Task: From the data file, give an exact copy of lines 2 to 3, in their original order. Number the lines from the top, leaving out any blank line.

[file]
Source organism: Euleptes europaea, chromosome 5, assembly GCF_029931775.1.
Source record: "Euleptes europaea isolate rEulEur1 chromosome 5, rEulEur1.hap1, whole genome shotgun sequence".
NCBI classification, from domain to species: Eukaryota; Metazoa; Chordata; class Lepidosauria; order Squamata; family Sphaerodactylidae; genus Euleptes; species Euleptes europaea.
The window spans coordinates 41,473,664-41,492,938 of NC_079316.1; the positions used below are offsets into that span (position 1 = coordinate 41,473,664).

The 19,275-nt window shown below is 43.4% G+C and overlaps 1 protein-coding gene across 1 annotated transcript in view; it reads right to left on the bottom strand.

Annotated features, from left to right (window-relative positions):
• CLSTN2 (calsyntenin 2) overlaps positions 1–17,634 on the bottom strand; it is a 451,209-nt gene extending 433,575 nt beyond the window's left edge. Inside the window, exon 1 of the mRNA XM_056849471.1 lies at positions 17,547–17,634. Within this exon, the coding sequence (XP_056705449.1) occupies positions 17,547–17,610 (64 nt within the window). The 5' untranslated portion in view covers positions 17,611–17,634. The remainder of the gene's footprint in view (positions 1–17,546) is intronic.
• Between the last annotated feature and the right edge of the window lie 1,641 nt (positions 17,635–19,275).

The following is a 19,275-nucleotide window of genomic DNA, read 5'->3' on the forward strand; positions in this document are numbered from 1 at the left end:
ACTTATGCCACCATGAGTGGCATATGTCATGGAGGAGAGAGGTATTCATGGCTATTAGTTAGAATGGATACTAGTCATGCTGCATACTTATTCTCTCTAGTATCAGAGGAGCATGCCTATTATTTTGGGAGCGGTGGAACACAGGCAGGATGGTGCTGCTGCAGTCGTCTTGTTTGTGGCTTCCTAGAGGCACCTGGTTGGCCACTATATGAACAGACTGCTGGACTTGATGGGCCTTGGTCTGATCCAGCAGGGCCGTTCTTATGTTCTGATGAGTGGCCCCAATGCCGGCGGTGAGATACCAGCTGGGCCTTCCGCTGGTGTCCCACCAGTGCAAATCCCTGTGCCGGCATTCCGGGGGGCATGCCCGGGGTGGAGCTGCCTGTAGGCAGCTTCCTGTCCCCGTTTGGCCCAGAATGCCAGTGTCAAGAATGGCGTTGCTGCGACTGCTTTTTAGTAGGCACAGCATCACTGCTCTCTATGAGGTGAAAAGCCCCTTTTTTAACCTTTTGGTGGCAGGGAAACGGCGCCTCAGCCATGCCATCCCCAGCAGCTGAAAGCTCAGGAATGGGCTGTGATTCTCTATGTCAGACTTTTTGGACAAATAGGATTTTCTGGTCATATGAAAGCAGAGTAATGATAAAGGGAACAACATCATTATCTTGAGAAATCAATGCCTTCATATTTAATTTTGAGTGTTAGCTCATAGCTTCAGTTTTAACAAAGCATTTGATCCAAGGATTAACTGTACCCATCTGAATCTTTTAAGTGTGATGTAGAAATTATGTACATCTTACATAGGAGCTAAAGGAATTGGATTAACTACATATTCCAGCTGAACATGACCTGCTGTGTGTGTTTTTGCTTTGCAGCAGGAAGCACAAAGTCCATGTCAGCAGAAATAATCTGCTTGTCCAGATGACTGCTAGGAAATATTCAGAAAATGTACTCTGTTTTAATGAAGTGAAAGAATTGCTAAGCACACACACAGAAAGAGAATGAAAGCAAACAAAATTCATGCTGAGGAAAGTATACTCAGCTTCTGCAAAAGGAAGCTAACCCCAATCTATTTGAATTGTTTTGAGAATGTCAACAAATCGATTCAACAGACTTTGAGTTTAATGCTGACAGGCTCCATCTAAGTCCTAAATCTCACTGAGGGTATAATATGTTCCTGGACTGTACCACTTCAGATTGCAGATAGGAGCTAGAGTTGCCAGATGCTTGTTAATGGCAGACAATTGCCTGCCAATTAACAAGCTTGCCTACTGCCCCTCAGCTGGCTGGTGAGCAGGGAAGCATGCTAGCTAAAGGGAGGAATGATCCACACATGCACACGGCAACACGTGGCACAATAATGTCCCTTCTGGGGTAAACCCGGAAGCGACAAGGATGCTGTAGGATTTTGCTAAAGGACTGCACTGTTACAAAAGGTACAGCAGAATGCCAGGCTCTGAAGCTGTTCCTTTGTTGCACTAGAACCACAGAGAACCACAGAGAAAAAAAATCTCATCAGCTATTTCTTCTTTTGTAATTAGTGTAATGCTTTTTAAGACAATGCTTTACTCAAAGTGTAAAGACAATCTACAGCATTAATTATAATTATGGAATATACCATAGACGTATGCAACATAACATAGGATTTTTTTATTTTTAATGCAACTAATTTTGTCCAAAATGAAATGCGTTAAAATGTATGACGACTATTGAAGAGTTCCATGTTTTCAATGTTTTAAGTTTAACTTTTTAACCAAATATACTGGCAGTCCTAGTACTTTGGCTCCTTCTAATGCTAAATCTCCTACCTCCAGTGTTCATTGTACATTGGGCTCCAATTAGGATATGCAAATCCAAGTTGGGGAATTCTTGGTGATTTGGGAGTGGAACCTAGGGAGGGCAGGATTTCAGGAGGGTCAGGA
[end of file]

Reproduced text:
Source record: "Euleptes europaea isolate rEulEur1 chromosome 5, rEulEur1.hap1, whole genome shotgun sequence".
NCBI classification, from domain to species: Eukaryota; Metazoa; Chordata; class Lepidosauria; order Squamata; family Sphaerodactylidae; genus Euleptes; species Euleptes europaea.